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Bolton addresses reporters in the White House. Photo: Liu Jie/Xinhua via Getty Images

Former national security adviser John Bolton "refused" to submit a sworn affidavit "describing what he observed in terms of the president's Ukraine misconduct" to House Democrats after the Senate voted not to hear witnesses in President Trump's impeachment trial, Rep. Adam Schiff (D-Calif.) told MSNBC on Wednesday.

Driving the news: Nadler said Wednesday it is "likely" House Democrats will subpoena Bolton and continue investigations into Trump's hold on military aid to Ukraine. Schiff told "The Rachel Maddow Show" that no decision had been made to subpoena Bolton.

What he's saying: ""For whatever reason, [Bolton] apparently was willing to testify before the Senate, but apart from that, seems intent on saving it for his book," Schiff told host Rachel Maddow. "He'll have to answer for that, but at this point we have not made a decision about whether or not to move forward with a subpoena, but it is certainly something that we will be discussing."

Flashback: Bolton said Monday that he would testify in Trump's impeachment trial should the Senate issue a subpoena.

The big picture: The Senate acquitted Trump of abuse of power and obstruction of Congress on Wednesday, with nearly every Republican declining to pursue new information about Trump's Ukraine activities.

Go deeper: Nadler says House Democrats will "likely" subpoena Bolton

Go deeper

Updated 20 mins ago - Politics & Policy

Inauguration Day dashboard

U.S. Capitol and stage are lit at sunrise ahead of the inauguration of Joe Biden. Photo: Patrick Semansky - Pool/Getty Images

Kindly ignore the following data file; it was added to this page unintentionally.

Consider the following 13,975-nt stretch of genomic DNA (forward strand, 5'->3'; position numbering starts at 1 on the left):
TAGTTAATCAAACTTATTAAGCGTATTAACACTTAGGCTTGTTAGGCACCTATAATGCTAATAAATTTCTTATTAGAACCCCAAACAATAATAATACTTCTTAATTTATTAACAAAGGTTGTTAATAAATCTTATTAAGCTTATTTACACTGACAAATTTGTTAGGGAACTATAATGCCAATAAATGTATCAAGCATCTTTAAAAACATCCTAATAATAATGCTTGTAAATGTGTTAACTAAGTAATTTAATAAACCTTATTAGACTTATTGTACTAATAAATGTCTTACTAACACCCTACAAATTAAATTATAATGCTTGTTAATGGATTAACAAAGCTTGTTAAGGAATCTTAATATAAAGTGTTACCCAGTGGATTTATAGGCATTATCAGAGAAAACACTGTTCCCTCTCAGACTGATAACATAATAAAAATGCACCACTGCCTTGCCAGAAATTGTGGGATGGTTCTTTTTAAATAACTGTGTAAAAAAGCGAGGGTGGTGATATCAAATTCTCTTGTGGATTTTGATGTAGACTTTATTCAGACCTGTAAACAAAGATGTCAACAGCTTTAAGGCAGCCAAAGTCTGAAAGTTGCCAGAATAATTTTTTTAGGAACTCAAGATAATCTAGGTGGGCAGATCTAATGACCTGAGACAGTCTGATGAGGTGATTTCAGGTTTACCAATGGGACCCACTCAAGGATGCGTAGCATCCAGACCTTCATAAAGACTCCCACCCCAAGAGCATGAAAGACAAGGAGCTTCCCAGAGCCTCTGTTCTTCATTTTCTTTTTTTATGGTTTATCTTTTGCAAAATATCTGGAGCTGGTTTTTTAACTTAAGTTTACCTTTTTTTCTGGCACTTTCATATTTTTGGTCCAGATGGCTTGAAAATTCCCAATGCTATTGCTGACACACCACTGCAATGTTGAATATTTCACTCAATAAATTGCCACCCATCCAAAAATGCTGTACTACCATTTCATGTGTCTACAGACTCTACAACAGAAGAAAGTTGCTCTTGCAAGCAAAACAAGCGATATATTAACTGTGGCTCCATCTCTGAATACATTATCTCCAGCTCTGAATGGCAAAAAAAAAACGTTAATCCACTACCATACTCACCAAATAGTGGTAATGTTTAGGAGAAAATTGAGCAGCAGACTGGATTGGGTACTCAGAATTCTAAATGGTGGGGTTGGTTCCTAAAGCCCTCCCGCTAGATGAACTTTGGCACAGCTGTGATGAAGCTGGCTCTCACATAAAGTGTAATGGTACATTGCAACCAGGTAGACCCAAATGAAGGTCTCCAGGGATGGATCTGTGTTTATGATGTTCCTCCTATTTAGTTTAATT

President Biden has delivered his inaugural address at the Capitol, calling for an end to the politics as total war but warning that "we have far to go" to heal the country.

What's next: Biden, Harris and nearly all the living former presidents and their spouses lay a wreath at Arlington National Cemetery.

Inaugural address: Biden vows to be "a president for all Americans"

Moments after taking the oath of office, President Biden sought to soothe a nation riven by political divisions and a global pandemic, while warning that "we have far to go" to heal the country and defeat a "virus that silently stalks the the country."

Why it matters: From the same steps that a pro-Trump mob launched an assault on Congress two weeks earlier, the new president paid deference to the endurance of American political institutions.

Updated 3 hours ago - Politics & Policy

In photos: The Biden and Harris inauguration

Joe Biden is sworn in as the 46th president of the United States. Photo: Alex Wong/Getty Images

Joe Biden and Kamala Harris were inaugurated as president and vice president respectively in a ceremony at the U.S. Capitol on Wednesday morning.

Why it matters: Top Democrats and Republicans gathered for the peaceful transfer of power only two weeks after an unprecedented siege on the building by Trump supporters to disrupt certification of Biden's victory. Trump did not attend Wednesday's ceremony.